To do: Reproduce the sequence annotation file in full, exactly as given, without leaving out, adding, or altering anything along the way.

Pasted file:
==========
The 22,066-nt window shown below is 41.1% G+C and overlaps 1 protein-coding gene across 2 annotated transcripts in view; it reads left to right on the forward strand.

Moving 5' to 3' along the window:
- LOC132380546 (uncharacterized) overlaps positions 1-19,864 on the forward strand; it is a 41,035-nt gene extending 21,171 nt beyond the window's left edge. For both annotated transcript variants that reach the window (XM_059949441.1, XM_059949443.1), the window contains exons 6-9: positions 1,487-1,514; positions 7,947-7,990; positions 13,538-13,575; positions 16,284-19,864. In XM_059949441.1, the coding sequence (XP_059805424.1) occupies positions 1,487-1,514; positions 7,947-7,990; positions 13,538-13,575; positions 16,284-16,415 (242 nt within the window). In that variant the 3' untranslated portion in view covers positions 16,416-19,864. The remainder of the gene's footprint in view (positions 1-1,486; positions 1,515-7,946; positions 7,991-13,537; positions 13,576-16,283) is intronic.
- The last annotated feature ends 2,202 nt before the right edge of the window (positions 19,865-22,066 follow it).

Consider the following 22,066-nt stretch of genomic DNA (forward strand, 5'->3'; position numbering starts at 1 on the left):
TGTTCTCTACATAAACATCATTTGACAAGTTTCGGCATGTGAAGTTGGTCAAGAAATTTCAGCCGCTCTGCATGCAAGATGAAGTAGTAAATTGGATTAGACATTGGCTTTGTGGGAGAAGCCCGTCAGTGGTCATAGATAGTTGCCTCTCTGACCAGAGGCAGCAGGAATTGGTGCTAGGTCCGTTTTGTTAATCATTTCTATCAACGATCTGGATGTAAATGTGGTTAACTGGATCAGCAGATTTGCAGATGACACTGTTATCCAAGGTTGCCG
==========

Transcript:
The 22,066-nt window shown below is 41.1% G+C and overlaps 1 protein-coding gene across 2 annotated transcripts in view; it reads left to right on the forward strand.

Moving 5' to 3' along the window:
- LOC132380546 (uncharacterized) overlaps positions 1-19,864 on the forward strand; it is a 41,035-nt gene extending 21,171 nt beyond the window's left edge. For both annotated transcript variants that reach the window (XM_059949441.1, XM_059949443.1), the window contains exons 6-9: positions 1,487-1,514; positions 7,947-7,990; positions 13,538-13,575; positions 16,284-19,864. In XM_059949441.1, the coding sequence (XP_059805424.1) occupies positions 1,487-1,514; positions 7,947-7,990; positions 13,538-13,575; positions 16,284-16,415 (242 nt within the window). In that variant the 3' untranslated portion in view covers positions 16,416-19,864. The remainder of the gene's footprint in view (positions 1-1,486; positions 1,515-7,946; positions 7,991-13,537; positions 13,576-16,283) is intronic.
- The last annotated feature ends 2,202 nt before the right edge of the window (positions 19,865-22,066 follow it).

Consider the following 22,066-nt stretch of genomic DNA (forward strand, 5'->3'; position numbering starts at 1 on the left):
TGTTCTCTACATAAACATCATTTGACAAGTTTCGGCATGTGAAGTTGGTCAAGAAATTTCAGCCGCTCTGCATGCAAGATGAAGTAGTAAATTGGATTAGACATTGGCTTTGTGGGAGAAGCCCGTCAGTGGTCATAGATAGTTGCCTCTCTGACCAGAGGCAGCAGGAATTGGTGCTAGGTCCGTTTTGTTAATCATTTCTATCAACGATCTGGATGTAAATGTGGTTAACTGGATCAGCAGATTTGCAGATGACACTGTTATCCAAGGTTGCCG